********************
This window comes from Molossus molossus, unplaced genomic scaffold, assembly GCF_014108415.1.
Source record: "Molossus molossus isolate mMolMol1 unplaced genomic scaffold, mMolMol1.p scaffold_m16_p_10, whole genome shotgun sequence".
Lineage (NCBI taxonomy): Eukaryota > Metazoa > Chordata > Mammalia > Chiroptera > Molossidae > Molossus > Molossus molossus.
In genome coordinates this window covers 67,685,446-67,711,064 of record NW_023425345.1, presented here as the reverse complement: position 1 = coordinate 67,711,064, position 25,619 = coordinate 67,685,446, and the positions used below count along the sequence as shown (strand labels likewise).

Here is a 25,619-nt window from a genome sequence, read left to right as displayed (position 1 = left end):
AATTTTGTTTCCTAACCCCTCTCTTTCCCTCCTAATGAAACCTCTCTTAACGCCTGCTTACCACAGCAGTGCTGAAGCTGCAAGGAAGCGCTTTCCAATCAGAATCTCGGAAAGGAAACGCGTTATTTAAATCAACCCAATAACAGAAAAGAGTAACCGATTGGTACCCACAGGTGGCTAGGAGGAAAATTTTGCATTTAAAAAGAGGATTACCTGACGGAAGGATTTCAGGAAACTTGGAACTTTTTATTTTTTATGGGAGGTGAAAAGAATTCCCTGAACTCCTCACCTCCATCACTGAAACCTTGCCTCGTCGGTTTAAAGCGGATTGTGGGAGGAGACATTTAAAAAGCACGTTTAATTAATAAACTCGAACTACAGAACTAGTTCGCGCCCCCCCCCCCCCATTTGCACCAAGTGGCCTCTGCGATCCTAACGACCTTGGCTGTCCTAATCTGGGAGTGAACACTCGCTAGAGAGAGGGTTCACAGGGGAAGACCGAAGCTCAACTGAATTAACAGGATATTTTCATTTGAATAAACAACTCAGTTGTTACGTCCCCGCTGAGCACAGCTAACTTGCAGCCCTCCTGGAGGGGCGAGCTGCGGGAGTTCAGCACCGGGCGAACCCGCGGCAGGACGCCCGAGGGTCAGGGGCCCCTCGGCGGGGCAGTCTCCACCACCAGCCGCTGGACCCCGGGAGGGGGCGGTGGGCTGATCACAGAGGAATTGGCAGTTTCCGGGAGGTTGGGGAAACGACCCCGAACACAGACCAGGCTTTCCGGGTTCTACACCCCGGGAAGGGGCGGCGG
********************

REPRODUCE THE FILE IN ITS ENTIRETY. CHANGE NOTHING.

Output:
This window comes from Molossus molossus, unplaced genomic scaffold, assembly GCF_014108415.1.
Source record: "Molossus molossus isolate mMolMol1 unplaced genomic scaffold, mMolMol1.p scaffold_m16_p_10, whole genome shotgun sequence".
Lineage (NCBI taxonomy): Eukaryota > Metazoa > Chordata > Mammalia > Chiroptera > Molossidae > Molossus > Molossus molossus.
In genome coordinates this window covers 67,685,446-67,711,064 of record NW_023425345.1, presented here as the reverse complement: position 1 = coordinate 67,711,064, position 25,619 = coordinate 67,685,446, and the positions used below count along the sequence as shown (strand labels likewise).

Here is a 25,619-nt window from a genome sequence, read left to right as displayed (position 1 = left end):
AATTTTGTTTCCTAACCCCTCTCTTTCCCTCCTAATGAAACCTCTCTTAACGCCTGCTTACCACAGCAGTGCTGAAGCTGCAAGGAAGCGCTTTCCAATCAGAATCTCGGAAAGGAAACGCGTTATTTAAATCAACCCAATAACAGAAAAGAGTAACCGATTGGTACCCACAGGTGGCTAGGAGGAAAATTTTGCATTTAAAAAGAGGATTACCTGACGGAAGGATTTCAGGAAACTTGGAACTTTTTATTTTTTATGGGAGGTGAAAAGAATTCCCTGAACTCCTCACCTCCATCACTGAAACCTTGCCTCGTCGGTTTAAAGCGGATTGTGGGAGGAGACATTTAAAAAGCACGTTTAATTAATAAACTCGAACTACAGAACTAGTTCGCGCCCCCCCCCCCCCATTTGCACCAAGTGGCCTCTGCGATCCTAACGACCTTGGCTGTCCTAATCTGGGAGTGAACACTCGCTAGAGAGAGGGTTCACAGGGGAAGACCGAAGCTCAACTGAATTAACAGGATATTTTCATTTGAATAAACAACTCAGTTGTTACGTCCCCGCTGAGCACAGCTAACTTGCAGCCCTCCTGGAGGGGCGAGCTGCGGGAGTTCAGCACCGGGCGAACCCGCGGCAGGACGCCCGAGGGTCAGGGGCCCCTCGGCGGGGCAGTCTCCACCACCAGCCGCTGGACCCCGGGAGGGGGCGGTGGGCTGATCACAGAGGAATTGGCAGTTTCCGGGAGGTTGGGGAAACGACCCCGAACACAGACCAGGCTTTCCGGGTTCTACACCCCGGGAAGGGGCGGCGG